Big Bad Booty Daddy
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Comments Thread For: Top 50 Fighters From the USSR: The Last Chapter, Top 5
By Alexey Sukachev - On Saturday night, Vic Darchinyan, one of the most fearsome little fighters of the recent memory, will stride across the ropes to face yet another (former) champion in his illustrious career, which is already filled with notables of various sorts and calibers.
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It's an absolute disgrace that Ivan Drago continues to get overlooked in these lists. "Mr USSR" destroyed all but one of his opponents, killed a former world champion in the ring and managed it all on only a fraction of the PEDS fighters are on these days!
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LOL they mentioned me in that article. check: A short note on old-timers
thank your very much for answering my question
excellent work guys! it was pleasure to read it.
Last edited by madamfackah; 04-18-2011 at 08:05 PM.
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Wladimir will easily overtake Kostya. (well, theres is this guy called Haye) Kostya is a lucky man cuz he was born earlier and also debut ealier.
I think every EE knows who Wlad is, but not so many who Kostya was...
still Kostya is a hell of a boxer/fighter/warrior/champion
Up and Comer
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Thanks for kind word, guys. Much appreciated! As for you, madamfackah, you've well deserved it - thanks for you corrections as well.
As for the article, it wasn't a complete version unfortunately. For technical reasons, a major part of the story was taken out. Here is the end of the story:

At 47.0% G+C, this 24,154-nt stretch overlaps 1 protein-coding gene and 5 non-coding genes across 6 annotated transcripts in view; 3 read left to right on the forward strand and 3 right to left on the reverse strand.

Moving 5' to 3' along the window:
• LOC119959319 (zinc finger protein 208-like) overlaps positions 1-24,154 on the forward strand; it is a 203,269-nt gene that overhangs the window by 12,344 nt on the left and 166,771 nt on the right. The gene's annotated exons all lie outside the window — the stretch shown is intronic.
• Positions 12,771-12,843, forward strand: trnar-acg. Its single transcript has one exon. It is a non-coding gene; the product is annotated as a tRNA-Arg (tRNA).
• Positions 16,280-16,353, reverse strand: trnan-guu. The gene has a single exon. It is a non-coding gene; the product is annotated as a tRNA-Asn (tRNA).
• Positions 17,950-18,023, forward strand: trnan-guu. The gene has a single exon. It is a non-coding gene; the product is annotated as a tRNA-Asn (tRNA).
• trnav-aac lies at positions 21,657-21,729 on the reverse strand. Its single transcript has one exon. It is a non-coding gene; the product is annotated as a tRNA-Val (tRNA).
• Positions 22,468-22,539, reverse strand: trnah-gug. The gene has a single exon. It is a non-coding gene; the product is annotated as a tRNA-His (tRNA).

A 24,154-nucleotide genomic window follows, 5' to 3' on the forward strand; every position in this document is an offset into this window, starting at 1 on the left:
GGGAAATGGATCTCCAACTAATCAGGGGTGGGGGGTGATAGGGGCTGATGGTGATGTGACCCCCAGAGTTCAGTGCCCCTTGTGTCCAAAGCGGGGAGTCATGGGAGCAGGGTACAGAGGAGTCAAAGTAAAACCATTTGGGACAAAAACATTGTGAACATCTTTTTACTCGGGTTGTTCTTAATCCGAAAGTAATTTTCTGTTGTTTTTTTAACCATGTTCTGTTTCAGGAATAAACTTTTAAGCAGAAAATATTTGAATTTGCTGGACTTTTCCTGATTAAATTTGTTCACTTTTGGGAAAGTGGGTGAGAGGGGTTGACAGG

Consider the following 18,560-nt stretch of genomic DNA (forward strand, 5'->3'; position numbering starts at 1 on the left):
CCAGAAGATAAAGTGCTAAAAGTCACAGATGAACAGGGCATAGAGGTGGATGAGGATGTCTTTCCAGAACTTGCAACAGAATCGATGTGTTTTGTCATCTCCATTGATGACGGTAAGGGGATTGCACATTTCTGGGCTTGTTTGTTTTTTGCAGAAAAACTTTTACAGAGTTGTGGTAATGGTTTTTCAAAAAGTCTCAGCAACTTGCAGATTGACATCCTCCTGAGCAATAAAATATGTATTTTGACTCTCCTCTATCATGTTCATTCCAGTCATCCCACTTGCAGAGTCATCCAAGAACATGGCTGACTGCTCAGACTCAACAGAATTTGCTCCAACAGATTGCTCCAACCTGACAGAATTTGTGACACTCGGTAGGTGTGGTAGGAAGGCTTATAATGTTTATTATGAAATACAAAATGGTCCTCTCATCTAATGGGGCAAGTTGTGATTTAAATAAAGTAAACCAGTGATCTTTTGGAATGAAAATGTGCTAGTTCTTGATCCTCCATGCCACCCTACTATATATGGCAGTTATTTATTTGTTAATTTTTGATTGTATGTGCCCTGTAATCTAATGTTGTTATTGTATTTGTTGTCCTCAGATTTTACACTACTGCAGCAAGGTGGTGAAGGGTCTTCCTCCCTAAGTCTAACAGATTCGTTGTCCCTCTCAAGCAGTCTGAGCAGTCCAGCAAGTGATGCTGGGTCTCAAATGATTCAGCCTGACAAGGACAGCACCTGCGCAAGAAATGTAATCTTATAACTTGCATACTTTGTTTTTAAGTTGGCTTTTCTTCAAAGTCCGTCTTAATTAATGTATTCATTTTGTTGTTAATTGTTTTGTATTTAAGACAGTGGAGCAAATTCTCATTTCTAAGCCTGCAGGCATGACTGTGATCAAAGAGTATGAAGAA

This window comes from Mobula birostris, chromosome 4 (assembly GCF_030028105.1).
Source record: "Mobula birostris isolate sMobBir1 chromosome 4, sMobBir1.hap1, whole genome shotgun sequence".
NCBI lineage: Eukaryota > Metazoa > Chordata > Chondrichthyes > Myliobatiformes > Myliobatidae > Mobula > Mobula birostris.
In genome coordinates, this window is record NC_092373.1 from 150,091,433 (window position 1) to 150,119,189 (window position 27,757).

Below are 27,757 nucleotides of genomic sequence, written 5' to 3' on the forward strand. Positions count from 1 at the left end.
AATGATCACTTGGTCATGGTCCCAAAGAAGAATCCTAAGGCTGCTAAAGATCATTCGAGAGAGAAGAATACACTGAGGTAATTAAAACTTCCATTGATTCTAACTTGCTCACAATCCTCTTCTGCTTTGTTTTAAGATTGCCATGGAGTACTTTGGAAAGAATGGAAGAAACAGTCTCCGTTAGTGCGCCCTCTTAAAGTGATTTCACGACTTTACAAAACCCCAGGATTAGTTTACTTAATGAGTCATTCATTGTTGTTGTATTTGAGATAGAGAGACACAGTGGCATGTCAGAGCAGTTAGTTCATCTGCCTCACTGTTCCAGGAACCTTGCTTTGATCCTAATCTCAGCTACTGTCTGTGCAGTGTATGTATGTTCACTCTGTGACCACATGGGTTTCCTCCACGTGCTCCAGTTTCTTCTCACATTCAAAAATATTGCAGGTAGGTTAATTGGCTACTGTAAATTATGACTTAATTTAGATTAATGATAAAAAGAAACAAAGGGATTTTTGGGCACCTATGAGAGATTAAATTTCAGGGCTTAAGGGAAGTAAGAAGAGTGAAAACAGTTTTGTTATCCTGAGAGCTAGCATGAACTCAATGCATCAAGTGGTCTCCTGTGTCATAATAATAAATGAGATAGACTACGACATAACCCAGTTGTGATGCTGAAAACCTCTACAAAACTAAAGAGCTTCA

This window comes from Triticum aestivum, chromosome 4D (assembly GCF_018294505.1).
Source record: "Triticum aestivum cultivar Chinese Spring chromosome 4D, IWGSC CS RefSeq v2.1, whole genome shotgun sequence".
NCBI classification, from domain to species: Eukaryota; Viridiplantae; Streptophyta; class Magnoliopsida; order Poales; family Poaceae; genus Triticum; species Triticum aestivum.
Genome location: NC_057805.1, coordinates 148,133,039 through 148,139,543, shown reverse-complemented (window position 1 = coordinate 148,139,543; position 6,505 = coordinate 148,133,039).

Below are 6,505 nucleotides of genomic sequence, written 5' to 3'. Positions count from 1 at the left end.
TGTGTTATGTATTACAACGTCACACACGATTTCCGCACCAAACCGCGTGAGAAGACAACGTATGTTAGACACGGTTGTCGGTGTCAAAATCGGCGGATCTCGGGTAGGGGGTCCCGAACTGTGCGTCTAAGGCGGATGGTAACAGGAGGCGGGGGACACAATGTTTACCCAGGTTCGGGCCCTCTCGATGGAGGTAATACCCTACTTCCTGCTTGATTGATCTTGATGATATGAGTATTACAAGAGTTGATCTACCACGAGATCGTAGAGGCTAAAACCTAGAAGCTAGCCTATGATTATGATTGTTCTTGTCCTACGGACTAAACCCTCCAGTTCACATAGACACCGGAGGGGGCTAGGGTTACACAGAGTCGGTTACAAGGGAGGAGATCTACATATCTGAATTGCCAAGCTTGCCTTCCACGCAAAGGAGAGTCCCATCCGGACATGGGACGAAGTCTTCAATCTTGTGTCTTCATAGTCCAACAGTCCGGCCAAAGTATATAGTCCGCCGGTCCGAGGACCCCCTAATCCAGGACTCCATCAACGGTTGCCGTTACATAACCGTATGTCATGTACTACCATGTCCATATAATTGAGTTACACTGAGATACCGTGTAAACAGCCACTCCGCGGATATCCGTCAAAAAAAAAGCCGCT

The first article of the series went to the stands in mid-January, almost three months ago. Some fighters have already fought in the meantime, which resulted in several changes in the list. Moreover, the rating was revised to check fighters points and to make it more accurate. Here are the totals:
50-41: 50-51. Andrey Tsurkan 1.50; 50-51. Maxim Nesterenko 1.50; 49. Sergey Gulyakevich 1.50; 48. Alexey Ilyin 1.50; 47. Andrey Pestriaev 1.50; 46. Almazbek Rayimkulov 1.75; 45. Dmitry Kirilov 1.75; 44. Vadim Tokarev 1.75; 43. Alexander Povetkin 2.00; 42. William Abelyan 2.00; 41. Andrey Shkalikov 2.00.
40-31: 40. Vitaly Tajbert 2.00; 39. Sergey Liakhovich 2.00; 38. Gennady Golovkin 2.25; 37. Dmitry Sartison 2.50; 36. Dmitry Pirog 2.50; 35. Zaurbek Baysangurov 2.75; 34. Oleg Yefimovich 3.00; 33. Levan Kirakosyan 3.00; 32. Vyacheslav Senchenko 3.00; 31. Sergey Kobozev 3.00.
30-21: 30. Denis Inkin 3.25; 29. Yuri Romanov 3.50; 28. Alexander Gurov 3.75; 27. Alexander Zolkin 4.00; 26. Boris Sinitsin 4.25; 25. Alexander Makhmutov 4.50; 24. Andrey Kotelnik 5.50; 23. Ruslan Chagaev 5.50; 22. Oleg Maskaev 7.25; 21. Robert Stieglitz 7.50.
20-11: 20. Akhmed Kotiev 8.00; 19. Anatoly Alexandrov 8.00; 18. Roman Karmazin 9.00; 17. Beibut Shumenov 9.25; 16. Sultan Ibragimov 9.25; 15. Wladimir Sidorenko 12.00; 14. Vasily Jirov 12.50; 13. Newsboy Brown 12.50; 12. Sergey Dzinziruk 13.00; 11. Arthur Abraham 18.50.
10-1: 10. Nikolay Valuev 18.50; 9. Yuri Arbachakov 18.75; 8. Orzubek Nazarov 22.00; 7. Artur Grigorian 26.00; 6. Vitaly Klitschko 26.50; 5. Louis Kaplan 27.50; 4. Benny Bass 28.50; 3. Vic Darchinyan 42.25; 2. Wladimir Klitschko 48.50; 1. Kostya Tszyu 53.00.
Bonus Eastern Europeans
The following list is compiled with the same principles with the list, given above. Its interesting to compare boxers from the former USSR and other countries of Eastern Europe. Fighters from Turkey, Cyprus, Greece, Albania, Macedonia, Croatia, Montenegro, Serbia, Bosnia, Slovenia, Bulgaria, Romania, Hungary, Slovakia, Czech Republic, and Poland were taken into consideration. The results are quite reasonable: only three fighters from these countries would have cracked the top-10 of post-Soviet ranks, which isnt a bad result either. Here is the top-15:
1. Dariusz Michalczewski (Poland) 45.50
2. Zsolt Erdei (Hungary) 20.00
3. Lucian Bute (Romania) 18.50
4. Tomasz Adamek (Poland) 11.25
5. Aurel Toma (Romania) 11.00
6. Anton Christoforidis (Greece) 10.50
7. Stipe Drews (Croatia) 7.25
8. Krzysztof Wlodarczyk (Poland) 7.00
9. Mate Parlov (Croatia) 6.75
10. Jan Zaveck (Slovenia) 6.50
11. Laszlo Papp (Hungary) 5.00
12. Zeljko Mavrovic (Croatia) 5.00
13. Karoly Balzsay (Hungary) 4.50
14. Leonard Dorin (Romania) 4.50
15. Lucian Popescu (Romania) 3.25